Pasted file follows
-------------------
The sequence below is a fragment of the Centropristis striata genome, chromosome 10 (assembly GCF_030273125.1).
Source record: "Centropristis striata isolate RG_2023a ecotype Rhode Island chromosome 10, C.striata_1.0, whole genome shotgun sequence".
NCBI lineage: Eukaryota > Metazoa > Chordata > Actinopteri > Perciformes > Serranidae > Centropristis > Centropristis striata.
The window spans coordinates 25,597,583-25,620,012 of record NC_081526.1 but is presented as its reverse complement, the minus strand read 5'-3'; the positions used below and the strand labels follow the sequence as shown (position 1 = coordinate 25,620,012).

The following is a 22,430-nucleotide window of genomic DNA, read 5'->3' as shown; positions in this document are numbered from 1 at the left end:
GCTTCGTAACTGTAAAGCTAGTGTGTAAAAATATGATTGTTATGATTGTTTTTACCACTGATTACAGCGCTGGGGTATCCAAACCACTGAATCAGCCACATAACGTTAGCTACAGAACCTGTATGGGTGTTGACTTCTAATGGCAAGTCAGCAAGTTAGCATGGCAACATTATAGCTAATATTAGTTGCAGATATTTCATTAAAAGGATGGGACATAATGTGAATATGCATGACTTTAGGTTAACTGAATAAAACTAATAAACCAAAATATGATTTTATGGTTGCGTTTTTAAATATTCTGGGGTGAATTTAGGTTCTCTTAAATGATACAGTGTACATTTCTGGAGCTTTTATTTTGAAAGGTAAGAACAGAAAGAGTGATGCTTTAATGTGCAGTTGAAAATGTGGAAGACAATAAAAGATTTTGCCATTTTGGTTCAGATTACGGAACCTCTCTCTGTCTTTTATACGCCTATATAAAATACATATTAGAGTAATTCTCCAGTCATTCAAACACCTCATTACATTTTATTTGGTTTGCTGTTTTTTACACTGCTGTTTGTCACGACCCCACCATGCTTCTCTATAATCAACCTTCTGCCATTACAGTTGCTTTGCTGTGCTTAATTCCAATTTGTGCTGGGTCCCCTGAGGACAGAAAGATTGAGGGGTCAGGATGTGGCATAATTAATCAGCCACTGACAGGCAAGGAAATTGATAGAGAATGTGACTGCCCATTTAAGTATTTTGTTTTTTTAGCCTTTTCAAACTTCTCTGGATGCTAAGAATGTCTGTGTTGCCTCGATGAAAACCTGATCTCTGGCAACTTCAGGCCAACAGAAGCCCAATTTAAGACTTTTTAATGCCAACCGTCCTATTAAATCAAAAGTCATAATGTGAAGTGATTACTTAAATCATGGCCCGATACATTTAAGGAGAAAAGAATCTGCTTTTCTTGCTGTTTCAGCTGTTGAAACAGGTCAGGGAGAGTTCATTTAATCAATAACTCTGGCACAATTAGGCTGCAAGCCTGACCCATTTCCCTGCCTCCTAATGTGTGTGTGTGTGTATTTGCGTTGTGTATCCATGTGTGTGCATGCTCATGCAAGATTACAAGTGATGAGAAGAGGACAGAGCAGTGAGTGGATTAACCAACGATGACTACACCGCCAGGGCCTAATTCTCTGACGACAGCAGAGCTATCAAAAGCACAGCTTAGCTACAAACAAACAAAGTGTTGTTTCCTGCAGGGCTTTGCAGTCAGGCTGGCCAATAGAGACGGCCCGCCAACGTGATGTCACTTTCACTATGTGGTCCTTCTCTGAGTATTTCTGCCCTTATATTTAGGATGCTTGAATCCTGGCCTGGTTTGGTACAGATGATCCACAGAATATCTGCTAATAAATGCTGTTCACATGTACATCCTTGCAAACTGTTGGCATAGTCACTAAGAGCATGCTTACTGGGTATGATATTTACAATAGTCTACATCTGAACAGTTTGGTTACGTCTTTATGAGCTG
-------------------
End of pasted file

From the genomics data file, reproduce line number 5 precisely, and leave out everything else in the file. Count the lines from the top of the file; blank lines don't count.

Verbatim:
The following is a 22,430-nucleotide window of genomic DNA, read 5'->3' as shown; positions in this document are numbered from 1 at the left end: